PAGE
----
If you’ve ever gotten a tattoo, you already know that it takes a lot of trust and faith in your artist. Letting someone jam needles into your skin hundreds of times can be a little daunting, but they’re professionals, right? I mean, they know what they’re doing…They went to school for this, didn’t they?
There is no such thing as a degree in tattooing. You don’t enroll at your local community college to learn the ins and outs of this sub-cultural practice. But, just because someone didn’t attend an Ivy League school to learn the industry, doesn’t mean that they don’t know what they’re doing.
So how does one learn the art of tattooing, then?
The practice seems to have kept its original methods of passing down the artistry. Tattooing is one of the very few remaining industries still utilizing the age-old practice of apprenticeships. What was once the only way to learn any trade, way back in the day, is still being used as the best method of breaking into this industry. Tattooing itself still utilizes many tricks and tools from its early days, and it is a practice that has been around for thousands of years, so it is no surprise that the industry is still focusing on older, more hands-on methods of teaching the trade. And, let’s be real here, would you really want a tattoo artist who had only ever had his nose in a book and had never actually put needle to skin?
In order to secure an apprenticeship in the tattooing industry, there are a few must-have prerequisites. Although there is no grade point average or high test scores required, a tattoo artist is not going to take the time of day to attempt to teach a person who can’t even draw a stick figure. The prospective tattooer will need to have skill…serious artistic skill, as the job requires so much on-the-go design. This isn’t a job for someone with no concept of art whatsoever. A general knowledge of the industry, the styles, and the equipment (no, do not go buy a home kit and start working on yourself!) are a plus—but mostly, dedication to the industry, the art, and the shop are required.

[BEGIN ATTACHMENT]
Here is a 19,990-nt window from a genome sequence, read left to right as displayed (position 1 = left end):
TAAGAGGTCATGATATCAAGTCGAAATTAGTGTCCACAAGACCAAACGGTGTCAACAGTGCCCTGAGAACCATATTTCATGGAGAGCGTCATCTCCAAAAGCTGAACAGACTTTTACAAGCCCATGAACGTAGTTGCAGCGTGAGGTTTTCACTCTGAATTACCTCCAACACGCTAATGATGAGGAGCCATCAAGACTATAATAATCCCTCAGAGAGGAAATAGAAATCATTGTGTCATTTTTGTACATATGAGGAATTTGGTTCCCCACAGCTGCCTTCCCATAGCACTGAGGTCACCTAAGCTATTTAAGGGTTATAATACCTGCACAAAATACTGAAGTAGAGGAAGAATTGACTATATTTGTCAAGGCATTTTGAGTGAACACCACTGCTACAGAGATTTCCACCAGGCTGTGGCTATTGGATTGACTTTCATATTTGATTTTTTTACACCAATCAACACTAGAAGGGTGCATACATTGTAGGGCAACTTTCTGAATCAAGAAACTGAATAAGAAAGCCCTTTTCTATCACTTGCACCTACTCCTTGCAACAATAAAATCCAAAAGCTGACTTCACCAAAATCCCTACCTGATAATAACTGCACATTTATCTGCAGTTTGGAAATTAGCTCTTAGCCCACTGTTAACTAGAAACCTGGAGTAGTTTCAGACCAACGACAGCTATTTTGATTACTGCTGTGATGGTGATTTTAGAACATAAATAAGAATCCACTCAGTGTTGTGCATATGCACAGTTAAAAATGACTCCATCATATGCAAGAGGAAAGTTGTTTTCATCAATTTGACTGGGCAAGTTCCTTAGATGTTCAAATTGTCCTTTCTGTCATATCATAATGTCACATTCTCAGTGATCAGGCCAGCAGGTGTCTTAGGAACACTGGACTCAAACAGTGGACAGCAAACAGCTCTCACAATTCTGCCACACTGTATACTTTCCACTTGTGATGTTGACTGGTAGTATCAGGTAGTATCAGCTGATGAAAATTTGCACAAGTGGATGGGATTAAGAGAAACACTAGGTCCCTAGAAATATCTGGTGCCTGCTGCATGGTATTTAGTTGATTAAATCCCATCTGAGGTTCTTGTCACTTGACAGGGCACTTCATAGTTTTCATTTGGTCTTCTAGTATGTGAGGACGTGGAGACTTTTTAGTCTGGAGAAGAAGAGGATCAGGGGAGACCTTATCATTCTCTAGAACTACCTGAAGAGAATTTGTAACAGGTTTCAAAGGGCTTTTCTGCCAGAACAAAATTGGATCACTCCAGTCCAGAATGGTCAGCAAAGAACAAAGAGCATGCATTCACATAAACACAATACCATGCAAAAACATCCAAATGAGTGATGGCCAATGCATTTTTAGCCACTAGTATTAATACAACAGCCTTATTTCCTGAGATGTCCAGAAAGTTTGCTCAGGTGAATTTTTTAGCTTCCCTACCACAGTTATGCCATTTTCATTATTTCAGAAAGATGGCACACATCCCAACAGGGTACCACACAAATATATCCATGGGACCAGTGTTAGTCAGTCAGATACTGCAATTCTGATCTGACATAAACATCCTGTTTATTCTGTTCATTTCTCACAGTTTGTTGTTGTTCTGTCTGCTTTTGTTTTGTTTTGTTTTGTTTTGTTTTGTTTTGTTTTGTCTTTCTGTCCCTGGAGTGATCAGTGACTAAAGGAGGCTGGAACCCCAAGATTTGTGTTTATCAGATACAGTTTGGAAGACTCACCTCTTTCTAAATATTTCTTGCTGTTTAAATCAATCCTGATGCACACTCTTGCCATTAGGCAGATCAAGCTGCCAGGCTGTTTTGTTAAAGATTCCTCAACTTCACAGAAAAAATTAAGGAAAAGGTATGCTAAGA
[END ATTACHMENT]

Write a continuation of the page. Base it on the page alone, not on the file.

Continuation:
Many artists will have their apprentice do certain exercises, such as line drawings, replicating flash, and creating their own takes of each tattoo style available. They need to demonstrate clean line work and a mastery of each style before they’re ever allowed to pick up a tattoo machine (if you call it a tattoo gun, be prepared for your apprenticeship to be over!).
Once the artist feels the apprentice has conquered the general skills of the art, they’ll begin to let them work with the equipment. Generally, they’ll start by setting up and breaking down the artist’s station. First with supervision, then slowly on their own, until they can look at the tattoo stencil and immediately know what needles, machines, and inks to set up on their own.
After the apprentice shows their equipment knowledge is on par, they’ll be allowed to start their first test runs. Often, artists will have the apprentices start on the skins of fruits, such as oranges. Some will utilize the fake skins that are sold by tattoo equipment manufacturers, but this can often get expensive. Eventually, the apprentice will move on to human skin, whether this is their own, their artist’s, or willing friends and/or family.